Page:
This article was first published in the Sunday Times in 1993
ON THE one hand, Aston Martin’s new Vantage is as brutal as a dockers’ boozer, yet, on the other, it’s a civilised as an EM Forster heroine. As a result, finding a target audience for the thing is hard.
When it’s just sitting there doing nothing, it looks like a big, silly old Hector, a throwback to the time when supercars had improbably large engines at the front, rear-wheel drive and bulgy bits everywhere else. It appears to be an anachronism and it doesn’t matter how many airbags or catalytic converters they say it has, it still looks a bit daft.
Inside, it’s like my old headmaster’s study. The doors aren’t lined with books, but they look as though they ought to be. The carpets are thick, the leather is plentiful and the wood was obviously carved by someone who knows, or is even married to, Mrs Dawson from the condom commercials. The people who make Aston Martins are what Tory politicians like to call “the salt of the earth”.
They are, however, craftsmen, and it shows. Even though Aston Martin is now owned by Ford and the interiors play host to a number of Ford bells and whistles, it is still a headmastery place to be. A sort of baronial hall with a ding-dong doorbell. But it’s the bit under the bonnet that matters most.
There’s a game going on at the moment with every Tom, Dick and Luigi claiming that they are about to launch the world’s fastest car. The instant Martin Brundle thumped a Jaguar XJ220 around the Nardo test track in Italy at 212mph and, as a result, put the car in the Guinness Book of Records, Bugatti cleared its corporate throat and said its new EB110 had been timed on the same track at 212.5mph. Yah, boo, sucks. Now McLaren says its F1, a BMW-powered three-seater with a price tag of $1m, will do 220mph. And so it goes on.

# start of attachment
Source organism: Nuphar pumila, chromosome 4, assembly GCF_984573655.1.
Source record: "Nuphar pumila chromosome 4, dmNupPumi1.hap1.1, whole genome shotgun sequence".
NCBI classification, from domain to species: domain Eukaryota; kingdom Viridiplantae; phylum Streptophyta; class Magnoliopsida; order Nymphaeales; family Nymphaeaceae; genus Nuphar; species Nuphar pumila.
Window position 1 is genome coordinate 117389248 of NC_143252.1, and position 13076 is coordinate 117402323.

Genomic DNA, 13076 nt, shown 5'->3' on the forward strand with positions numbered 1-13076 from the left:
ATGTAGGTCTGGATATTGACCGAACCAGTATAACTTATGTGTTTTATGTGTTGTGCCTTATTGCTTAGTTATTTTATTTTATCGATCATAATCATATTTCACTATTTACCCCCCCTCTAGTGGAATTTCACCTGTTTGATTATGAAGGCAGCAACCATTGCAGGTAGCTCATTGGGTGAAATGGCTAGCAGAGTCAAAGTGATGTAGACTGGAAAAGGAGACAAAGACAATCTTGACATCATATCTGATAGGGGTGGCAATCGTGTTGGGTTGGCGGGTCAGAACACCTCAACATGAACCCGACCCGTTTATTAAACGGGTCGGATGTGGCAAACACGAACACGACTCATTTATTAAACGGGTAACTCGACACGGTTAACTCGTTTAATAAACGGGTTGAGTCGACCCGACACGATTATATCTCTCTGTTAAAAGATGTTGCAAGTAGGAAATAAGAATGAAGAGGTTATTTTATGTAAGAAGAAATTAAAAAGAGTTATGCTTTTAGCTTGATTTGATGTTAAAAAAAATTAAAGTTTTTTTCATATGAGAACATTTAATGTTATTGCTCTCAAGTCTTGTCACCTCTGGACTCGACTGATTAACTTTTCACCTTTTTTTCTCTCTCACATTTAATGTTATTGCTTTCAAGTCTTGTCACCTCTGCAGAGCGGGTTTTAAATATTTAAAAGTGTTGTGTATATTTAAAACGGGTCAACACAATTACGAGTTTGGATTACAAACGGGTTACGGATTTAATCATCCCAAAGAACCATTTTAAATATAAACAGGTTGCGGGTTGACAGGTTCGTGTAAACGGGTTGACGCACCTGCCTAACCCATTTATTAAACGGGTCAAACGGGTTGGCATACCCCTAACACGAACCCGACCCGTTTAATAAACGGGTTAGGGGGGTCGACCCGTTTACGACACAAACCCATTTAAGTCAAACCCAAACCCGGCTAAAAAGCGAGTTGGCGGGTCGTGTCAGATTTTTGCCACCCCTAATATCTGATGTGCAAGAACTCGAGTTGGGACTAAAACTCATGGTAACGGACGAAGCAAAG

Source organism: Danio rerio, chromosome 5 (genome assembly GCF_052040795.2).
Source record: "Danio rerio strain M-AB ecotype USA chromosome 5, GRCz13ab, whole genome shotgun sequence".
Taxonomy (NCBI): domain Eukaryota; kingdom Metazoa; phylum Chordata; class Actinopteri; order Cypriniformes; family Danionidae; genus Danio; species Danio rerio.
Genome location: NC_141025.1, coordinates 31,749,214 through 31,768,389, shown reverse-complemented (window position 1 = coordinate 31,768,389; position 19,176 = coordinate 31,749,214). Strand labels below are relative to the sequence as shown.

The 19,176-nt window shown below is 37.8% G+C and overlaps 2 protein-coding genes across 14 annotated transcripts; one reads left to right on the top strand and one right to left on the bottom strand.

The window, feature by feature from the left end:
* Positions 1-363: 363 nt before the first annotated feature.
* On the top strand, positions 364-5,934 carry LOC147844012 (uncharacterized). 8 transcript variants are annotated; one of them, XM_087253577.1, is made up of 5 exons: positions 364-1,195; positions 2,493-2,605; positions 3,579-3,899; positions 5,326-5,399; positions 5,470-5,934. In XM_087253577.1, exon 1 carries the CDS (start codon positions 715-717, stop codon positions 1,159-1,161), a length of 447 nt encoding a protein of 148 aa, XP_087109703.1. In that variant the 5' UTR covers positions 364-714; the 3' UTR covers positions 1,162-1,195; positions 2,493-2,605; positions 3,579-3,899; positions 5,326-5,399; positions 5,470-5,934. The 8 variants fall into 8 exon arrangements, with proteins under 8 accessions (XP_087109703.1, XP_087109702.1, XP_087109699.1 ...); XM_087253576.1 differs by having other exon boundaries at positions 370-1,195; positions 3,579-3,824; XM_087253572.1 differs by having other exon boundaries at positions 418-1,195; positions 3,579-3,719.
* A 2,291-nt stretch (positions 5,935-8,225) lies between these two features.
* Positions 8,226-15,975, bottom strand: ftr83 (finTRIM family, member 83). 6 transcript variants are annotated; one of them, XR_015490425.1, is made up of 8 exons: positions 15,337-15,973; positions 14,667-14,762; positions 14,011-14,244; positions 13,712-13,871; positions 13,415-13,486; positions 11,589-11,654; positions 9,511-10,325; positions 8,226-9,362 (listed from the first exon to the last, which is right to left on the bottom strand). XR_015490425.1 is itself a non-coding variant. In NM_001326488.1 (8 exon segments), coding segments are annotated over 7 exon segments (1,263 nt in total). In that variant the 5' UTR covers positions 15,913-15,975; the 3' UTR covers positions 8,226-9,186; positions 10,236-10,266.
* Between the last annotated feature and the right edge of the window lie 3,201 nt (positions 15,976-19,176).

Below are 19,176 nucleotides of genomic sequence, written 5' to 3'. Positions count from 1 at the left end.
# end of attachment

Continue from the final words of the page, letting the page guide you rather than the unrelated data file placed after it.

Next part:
Aston Martin, however, does not talk in superlatives about the Vantage, which is odd, because under the bonnet is the world’s most brutal engine. In a nutshell, the twin-supercharged 5.3-litre V8 is exactly 10 times more powerful than the motor in your Golf GTI. Nearly.
The Vantage is for those with forearms like redwoods and a family tree that can be traced all the way back to a time when everyone was an amoeba
That pumped-up, puffed-out body may look silly in a crowded town centre where everyone wears shoes made out of eco-friendly potato skins, but show it an empty piece of road and it will rearrange all your internal organs. Zero to 60 takes less than four seconds.
Calling the performance explosive is like calling the space shuttle jolly clever. Unless your name is Ayrton Senna, you will not have felt, or heard, anything like it in your life before. At 2000rpm it is breaking windows. At 4000rpm your ears begin to bleed. At 6500rpm people from the noise abatement society come round and give you a summons. When you change from second to third at 92mph, the rear wheels will, if you want, burn rubber. Oddly, though, at 80mph in sixth gear, the engine is ticking over at a mere 1500rpm.
When you learn it can do all these things, and more, its exterior styling starts to make sense. If, in Terminator, Arnie had been nibbled to death by a field mouse, nobody would have bothered going to see Terminator 2. The aesthetics must always be matched by the power.
The most surefire way of feeling stupid is to drive a car that looks as though it will go quickly when, in fact, it would have the devil’s own job passing a dilapidated milk float. People laugh at you, and rightly so. The Aston Martin writes out cheques that its body can cash, which is undoubtedly a good thing.
Cars these days have become an outer set of clothes, the only clue that passers-by have about what sort of person you are. This is why hairdressers, as often as not, drive around in a Mazda MX-5.
You wouldn’t, or shouldn’t, go out shopping in an Armani two-piece if your belly is so big that it looks as though you’ve got a space hopper down the front of your shirt. On this basis, the Aston Martin Vantage is for those who are hung like a horse, have forearms like redwoods and boast a family tree that can be traced all the way back to a time when everyone was an amoeba. Oh, and you need to have £186,000 in the bank too.
Oddly enough, nobody springs immediately to mind.
IN A NUTSHELL: 1993 ASTON MARTIN VANTAGE
- Price at time of review: £186,000
- Clarkson’s verdict: An undisguised brute. With no customers.